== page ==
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What is Ofcom and what does it do?

Someone holding a smart phone with the Ofcom logo displayed on screen.
Ofcom is the UK communications regulator, overseeing the broadcasting, telecommunications and postal industries.

What is Ofcom?

The Office of Communications (Ofcom) is the UK communications regulator, overseeing the broadcasting, telecommunications and postal industries. Its principal duty is to regulate communications in the interests of consumers and citizens. 55 Communications Act 2003 c.21, part 1, section 3, available at: (retrieved 6 April 2023)

Ofcom is a public corporation, accountable to parliament, with the culture secretary being the responsible minister (except for postal services, where the business secretary is responsible). 56 Department for Digital, Culture, Media & Sport and Ofcom, The Office of Communications (Ofcom) Framework Document,, 9 August 2016, retrieved 2 May2023,, paragraph 2.6
The culture secretary appoints the chair and non-executive members of its board through the public appointments process. Ofcom is funded through fees paid by the industries it regulates and is a net contributor to the Treasury, as it gives any proceeds from fines and penalties to the government (after retaining the amount needed to fund certain duties). 57 Ofcom, Annual Report and Accounts 2021 to 2022, 21 July 2022, retrieved 1 February 2023,, p. 55  

How has Ofcom changed over time?

Ofcom has a large remit and has gained substantial additional duties and powers over time. The body was first established by the Office of Communications Act 2002 58 Office of Communications Act 2002, available at: (retrieved 6 April 2003)
and then given its full range of early powers in the Communications Act 2003, 59 Communications Act 2003, available at: (retrieved 6 April 2023) when it replaced five different TV and radio regulators. 

Ofcom gained powers to regulate video-on-demand services in 2010 60 Ofcom, Regulation of TV-like Video On Demand (VOD) Services’ Ofcom, 20 September 2010, retrieved 6 April 2023, and the postal industries in 2011. 61 Postal Services Act 2011, c.5, part 3, available at: (retrieved 6 April 2023)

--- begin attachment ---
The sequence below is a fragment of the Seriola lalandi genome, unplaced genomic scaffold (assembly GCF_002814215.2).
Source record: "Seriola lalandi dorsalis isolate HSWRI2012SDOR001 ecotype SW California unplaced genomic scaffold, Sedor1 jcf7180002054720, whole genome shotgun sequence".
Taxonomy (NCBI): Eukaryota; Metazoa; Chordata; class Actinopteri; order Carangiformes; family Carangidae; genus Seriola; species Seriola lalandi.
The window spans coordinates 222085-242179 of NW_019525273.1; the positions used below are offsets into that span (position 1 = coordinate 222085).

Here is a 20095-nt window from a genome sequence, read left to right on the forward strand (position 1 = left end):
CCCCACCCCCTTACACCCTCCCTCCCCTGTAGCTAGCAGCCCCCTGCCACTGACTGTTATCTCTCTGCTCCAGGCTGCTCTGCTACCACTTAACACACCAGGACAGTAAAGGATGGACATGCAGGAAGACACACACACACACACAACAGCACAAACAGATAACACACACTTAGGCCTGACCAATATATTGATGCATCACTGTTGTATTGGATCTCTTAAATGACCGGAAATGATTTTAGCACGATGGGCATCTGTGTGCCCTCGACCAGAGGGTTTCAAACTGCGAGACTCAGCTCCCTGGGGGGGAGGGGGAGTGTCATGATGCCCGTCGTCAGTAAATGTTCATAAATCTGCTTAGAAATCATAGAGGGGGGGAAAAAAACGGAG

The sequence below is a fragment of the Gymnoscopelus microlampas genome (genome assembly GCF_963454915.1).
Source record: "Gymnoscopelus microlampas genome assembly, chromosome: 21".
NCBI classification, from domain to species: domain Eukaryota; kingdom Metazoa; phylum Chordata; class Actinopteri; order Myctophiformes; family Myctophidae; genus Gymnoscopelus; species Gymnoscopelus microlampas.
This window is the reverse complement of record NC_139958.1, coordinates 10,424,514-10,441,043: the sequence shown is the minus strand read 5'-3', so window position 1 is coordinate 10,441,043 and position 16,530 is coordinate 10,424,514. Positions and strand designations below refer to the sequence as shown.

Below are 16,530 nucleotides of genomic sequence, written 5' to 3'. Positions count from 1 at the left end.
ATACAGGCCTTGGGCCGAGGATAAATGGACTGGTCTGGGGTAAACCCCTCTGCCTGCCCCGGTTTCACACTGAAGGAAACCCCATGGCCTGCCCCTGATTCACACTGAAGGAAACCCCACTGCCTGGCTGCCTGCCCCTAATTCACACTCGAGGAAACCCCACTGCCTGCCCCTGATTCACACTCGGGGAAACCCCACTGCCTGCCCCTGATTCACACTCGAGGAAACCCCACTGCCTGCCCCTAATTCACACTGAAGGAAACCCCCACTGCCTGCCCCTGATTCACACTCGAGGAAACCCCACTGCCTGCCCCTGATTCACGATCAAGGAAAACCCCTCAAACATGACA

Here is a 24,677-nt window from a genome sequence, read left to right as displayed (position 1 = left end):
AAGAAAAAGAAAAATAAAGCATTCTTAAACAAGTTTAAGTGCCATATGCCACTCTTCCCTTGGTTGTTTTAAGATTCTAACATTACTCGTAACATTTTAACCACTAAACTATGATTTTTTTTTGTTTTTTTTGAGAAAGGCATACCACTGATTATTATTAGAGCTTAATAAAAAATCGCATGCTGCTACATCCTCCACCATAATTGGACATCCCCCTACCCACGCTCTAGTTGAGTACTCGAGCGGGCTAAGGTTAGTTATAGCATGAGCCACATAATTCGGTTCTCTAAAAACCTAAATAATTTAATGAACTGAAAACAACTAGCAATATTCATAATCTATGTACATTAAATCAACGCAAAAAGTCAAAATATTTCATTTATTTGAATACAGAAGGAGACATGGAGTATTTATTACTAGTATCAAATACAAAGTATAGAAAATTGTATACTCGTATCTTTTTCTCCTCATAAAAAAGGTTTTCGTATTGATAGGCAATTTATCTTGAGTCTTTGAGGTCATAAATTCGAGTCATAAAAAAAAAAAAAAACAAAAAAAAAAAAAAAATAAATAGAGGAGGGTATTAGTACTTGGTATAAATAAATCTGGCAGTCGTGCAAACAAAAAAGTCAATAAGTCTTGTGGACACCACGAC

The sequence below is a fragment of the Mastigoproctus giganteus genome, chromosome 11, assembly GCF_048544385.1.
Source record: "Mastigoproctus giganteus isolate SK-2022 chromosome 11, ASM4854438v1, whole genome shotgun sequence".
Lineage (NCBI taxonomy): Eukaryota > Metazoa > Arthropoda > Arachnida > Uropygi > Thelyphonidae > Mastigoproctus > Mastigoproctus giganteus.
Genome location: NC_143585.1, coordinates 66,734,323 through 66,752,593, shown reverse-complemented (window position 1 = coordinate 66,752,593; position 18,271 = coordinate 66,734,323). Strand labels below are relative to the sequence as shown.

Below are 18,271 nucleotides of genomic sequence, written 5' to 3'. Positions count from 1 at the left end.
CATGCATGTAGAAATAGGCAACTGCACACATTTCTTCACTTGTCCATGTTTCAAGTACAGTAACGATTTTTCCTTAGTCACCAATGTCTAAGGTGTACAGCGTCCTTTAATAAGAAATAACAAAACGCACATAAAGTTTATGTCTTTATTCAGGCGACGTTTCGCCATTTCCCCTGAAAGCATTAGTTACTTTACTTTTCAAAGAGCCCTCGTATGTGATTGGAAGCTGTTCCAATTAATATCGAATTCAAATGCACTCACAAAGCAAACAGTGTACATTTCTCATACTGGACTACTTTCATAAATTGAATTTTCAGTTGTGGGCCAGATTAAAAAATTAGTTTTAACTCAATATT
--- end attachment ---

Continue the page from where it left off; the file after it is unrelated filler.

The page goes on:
It acquired further powers in 2017, including the regulation of the BBC. 62 Digital Economy Act 2017, available at: (retrieved 6 April 2023) In 2020, Ofcom’s remit expanded again to cover regulation of video-sharing platforms such as YouTube. 63 Ofcom, Ofcom’s first year of video-sharing platform regulation, Ofcom, 20 October 2022, retrieved 6 April 2023,, p.7 Ofcom is also set to gain more powers under the planned Online Safety Bill, such as to fine companies that fail to meet a new duty of care to protect users from harmful content online (see below). 64 McCallum S, ’Tech firms told to do better on child abuse images’, BBC, 6 July 2022, retrieved 20 January 2023,  

What does Ofcom now do?

Ofcom’s wide-ranging functions and powers span economic regulation (such as the promotion of competition and the auctioning of radio spectrums) and content regulation (maintaining of a set of quality standards in TV). Ofcom does not generally resolve individual complaints, with the notable exception of complaints regarding TV or radio content, but may investigate if it receives many complaints highlighting a particular problem. Its main legal duties, and the methods it uses to meet them, are summarised in the table below and unless otherwise referenced set out in Section 3 of the Communications Act 2003 as amended: 65 Communications Act 2003, c.21, part 1, section 3, available at: (retrieved 6 April 2023)   



Phones, telecoms and the internet  

Further the interests of citizens in relation to communication matters, and further the interests of consumers in relevant markets.

Secure availability of a wide range of electronic communications services throughout the UK. 

Promote media literacy. 66 Communications Act 2003, c.21, part 1, section 11, available at: (retrieved 3 May 2023)

Provides consumer advice on coverage, how to access cheaper deals and information about the cheaper social tariff.

Imposes quality conditions (The General Conditions of Entitlement) with which all communication networks must comply, such as providing free calls to emergency services, minimum terms and information, clear pricing and equal treatment for vulnerable customers.